Promotions are a regular part of office life, but they are by no means ordinary. They entail significant changes in the workplace, and they're also very personally significant to the people who receive them. This means that when the time comes to make a promotion, do a good job writing the announcement. A job promotion announcement offers a golden opportunity to reflect on the success both of an individual employee and the organization she serves. Promotions are a happy occasion, and your announcement should reflect this. Be succinct, and proofread it thoroughly before sending it out.
Describe the Background
Begin your announcement by describing the background circumstances that led to the promotion. Talk about what led to the opening. If the opening came through a firing, keep this part brief and professional. Explain the relevant challenges facing the company, and how you and the leadership needed someone with answers to those challenges. This applies even to low-level promotions, as all roles in the company are important.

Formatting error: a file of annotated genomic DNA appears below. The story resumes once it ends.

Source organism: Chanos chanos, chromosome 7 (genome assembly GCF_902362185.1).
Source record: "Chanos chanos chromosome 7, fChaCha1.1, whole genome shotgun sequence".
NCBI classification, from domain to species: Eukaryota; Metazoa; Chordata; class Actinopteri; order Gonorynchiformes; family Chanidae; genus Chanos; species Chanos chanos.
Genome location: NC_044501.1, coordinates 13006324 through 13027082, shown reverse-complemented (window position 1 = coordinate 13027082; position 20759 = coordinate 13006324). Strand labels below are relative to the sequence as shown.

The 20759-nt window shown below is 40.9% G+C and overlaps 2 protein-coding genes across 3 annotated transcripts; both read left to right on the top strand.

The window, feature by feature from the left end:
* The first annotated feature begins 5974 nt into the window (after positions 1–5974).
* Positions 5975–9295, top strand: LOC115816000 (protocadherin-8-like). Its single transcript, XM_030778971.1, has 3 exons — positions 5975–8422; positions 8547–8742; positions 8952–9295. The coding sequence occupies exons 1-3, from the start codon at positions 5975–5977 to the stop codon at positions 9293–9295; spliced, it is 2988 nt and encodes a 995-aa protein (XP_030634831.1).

Introduce the Honoree
Name the person being promoted. Identify his current job position, mention other important roles he has held in recent times, and state how long he has been with the company. Then describe the qualities he has that make him a superior choice for the new role. This is a good time to tell an amusing, relevant anecdote about the employee's past triumphs.
Explain the New Role
Wade into the future a little bit by talking about what the newly promoted employee's new job will be. Describe some of the new challenges and opportunities the employee will face in the new role. Connect this with the company's goals and its strategic position in the present. Set high expectations -- the employee has earned the right to live up to them.
Identify Other Changes
After explaining the situation and giving out praise to the promoted employee, go into some practical details about what's going to change in the office. Anyone whose workflow stands to be altered by the promotion will appreciate hearing about what changes you anticipate for them, and about what steps they need to take, if any, to keep on top of their own work.